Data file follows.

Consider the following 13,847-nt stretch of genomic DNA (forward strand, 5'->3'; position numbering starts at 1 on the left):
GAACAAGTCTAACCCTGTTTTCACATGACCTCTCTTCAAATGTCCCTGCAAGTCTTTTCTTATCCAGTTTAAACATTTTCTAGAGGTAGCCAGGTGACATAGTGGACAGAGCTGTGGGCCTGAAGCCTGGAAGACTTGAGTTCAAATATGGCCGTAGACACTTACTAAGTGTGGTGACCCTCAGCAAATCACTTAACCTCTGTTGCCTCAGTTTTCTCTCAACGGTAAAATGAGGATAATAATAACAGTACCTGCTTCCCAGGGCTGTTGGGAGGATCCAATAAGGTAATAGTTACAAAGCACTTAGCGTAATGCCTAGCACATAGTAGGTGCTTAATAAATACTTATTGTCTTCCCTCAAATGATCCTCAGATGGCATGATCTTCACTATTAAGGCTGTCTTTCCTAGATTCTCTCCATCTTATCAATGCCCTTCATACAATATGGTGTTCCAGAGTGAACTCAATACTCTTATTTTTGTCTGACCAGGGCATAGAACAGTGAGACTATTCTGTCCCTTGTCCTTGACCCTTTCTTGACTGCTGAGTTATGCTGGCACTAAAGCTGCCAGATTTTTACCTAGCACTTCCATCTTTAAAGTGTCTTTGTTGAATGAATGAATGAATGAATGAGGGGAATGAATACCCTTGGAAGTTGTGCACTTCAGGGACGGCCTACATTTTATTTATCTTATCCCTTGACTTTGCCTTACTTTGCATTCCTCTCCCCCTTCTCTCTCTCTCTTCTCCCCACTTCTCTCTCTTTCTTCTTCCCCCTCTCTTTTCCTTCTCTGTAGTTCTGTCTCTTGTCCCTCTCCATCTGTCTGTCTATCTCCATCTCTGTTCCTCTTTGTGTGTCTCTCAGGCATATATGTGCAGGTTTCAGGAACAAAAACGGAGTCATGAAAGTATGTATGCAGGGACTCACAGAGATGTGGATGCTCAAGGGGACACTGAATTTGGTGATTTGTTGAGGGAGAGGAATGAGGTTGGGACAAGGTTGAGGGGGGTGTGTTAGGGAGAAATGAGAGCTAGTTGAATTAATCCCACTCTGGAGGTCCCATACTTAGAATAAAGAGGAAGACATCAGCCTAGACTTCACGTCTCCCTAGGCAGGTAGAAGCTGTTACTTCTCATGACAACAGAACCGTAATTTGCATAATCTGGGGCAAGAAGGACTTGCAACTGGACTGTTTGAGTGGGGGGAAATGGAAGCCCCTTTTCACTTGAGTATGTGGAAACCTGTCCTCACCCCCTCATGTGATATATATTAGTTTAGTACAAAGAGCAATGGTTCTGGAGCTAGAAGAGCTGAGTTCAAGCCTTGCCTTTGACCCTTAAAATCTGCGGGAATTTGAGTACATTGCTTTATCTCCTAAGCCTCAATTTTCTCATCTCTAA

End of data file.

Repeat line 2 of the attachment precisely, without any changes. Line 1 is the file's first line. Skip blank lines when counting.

GAACAAGTCTAACCCTGTTTTCACATGACCTCTCTTCAAATGTCCCTGCAAGTCTTTTCTTATCCAGTTTAAACATTTTCTAGAGGTAGCCAGGTGACATAGTGGACAGAGCTGTGGGCCTGAAGCCTGGAAGACTTGAGTTCAAATATGGCCGTAGACACTTACTAAGTGTGGTGACCCTCAGCAAATCACTTAACCTCTGTTGCCTCAGTTTTCTCTCAACGGTAAAATGAGGATAATAATAACAGTACCTGCTTCCCAGGGCTGTTGGGAGGATCCAATAAGGTAATAGTTACAAAGCACTTAGCGTAATGCCTAGCACATAGTAGGTGCTTAATAAATACTTATTGTCTTCCCTCAAATGATCCTCAGATGGCATGATCTTCACTATTAAGGCTGTCTTTCCTAGATTCTCTCCATCTTATCAATGCCCTTCATACAATATGGTGTTCCAGAGTGAACTCAATACTCTTATTTTTGTCTGACCAGGGCATAGAACAGTGAGACTATTCTGTCCCTTGTCCTTGACCCTTTCTTGACTGCTGAGTTATGCTGGCACTAAAGCTGCCAGATTTTTACCTAGCACTTCCATCTTTAAAGTGTCTTTGTTGAATGAATGAATGAATGAATGAGGGGAATGAATACCCTTGGAAGTTGTGCACTTCAGGGACGGCCTACATTTTATTTATCTTATCCCTTGACTTTGCCTTACTTTGCATTCCTCTCCCCCTTCTCTCTCTCTCTTCTCCCCACTTCTCTCTCTTTCTTCTTCCCCCTCTCTTTTCCTTCTCTGTAGTTCTGTCTCTTGTCCCTCTCCATCTGTCTGTCTATCTCCATCTCTGTTCCTCTTTGTGTGTCTCTCAGGCATATATGTGCAGGTTTCAGGAACAAAAACGGAGTCATGAAAGTATGTATGCAGGGACTCACAGAGATGTGGATGCTCAAGGGGACACTGAATTTGGTGATTTGTTGAGGGAGAGGAATGAGGTTGGGACAAGGTTGAGGGGGGTGTGTTAGGGAGAAATGAGAGCTAGTTGAATTAATCCCACTCTGGAGGTCCCATACTTAGAATAAAGAGGAAGACATCAGCCTAGACTTCACGTCTCCCTAGGCAGGTAGAAGCTGTTACTTCTCATGACAACAGAACCGTAATTTGCATAATCTGGGGCAAGAAGGACTTGCAACTGGACTGTTTGAGTGGGGGGAAATGGAAGCCCCTTTTCACTTGAGTATGTGGAAACCTGTCCTCACCCCCTCATGTGATATATATTAGTTTAGTACAAAGAGCAATGGTTCTGGAGCTAGAAGAGCTGAGTTCAAGCCTTGCCTTTGACCCTTAAAATCTGCGGGAATTTGAGTACATTGCTTTATCTCCTAAGCCTCAATTTTCTCATCTCTAA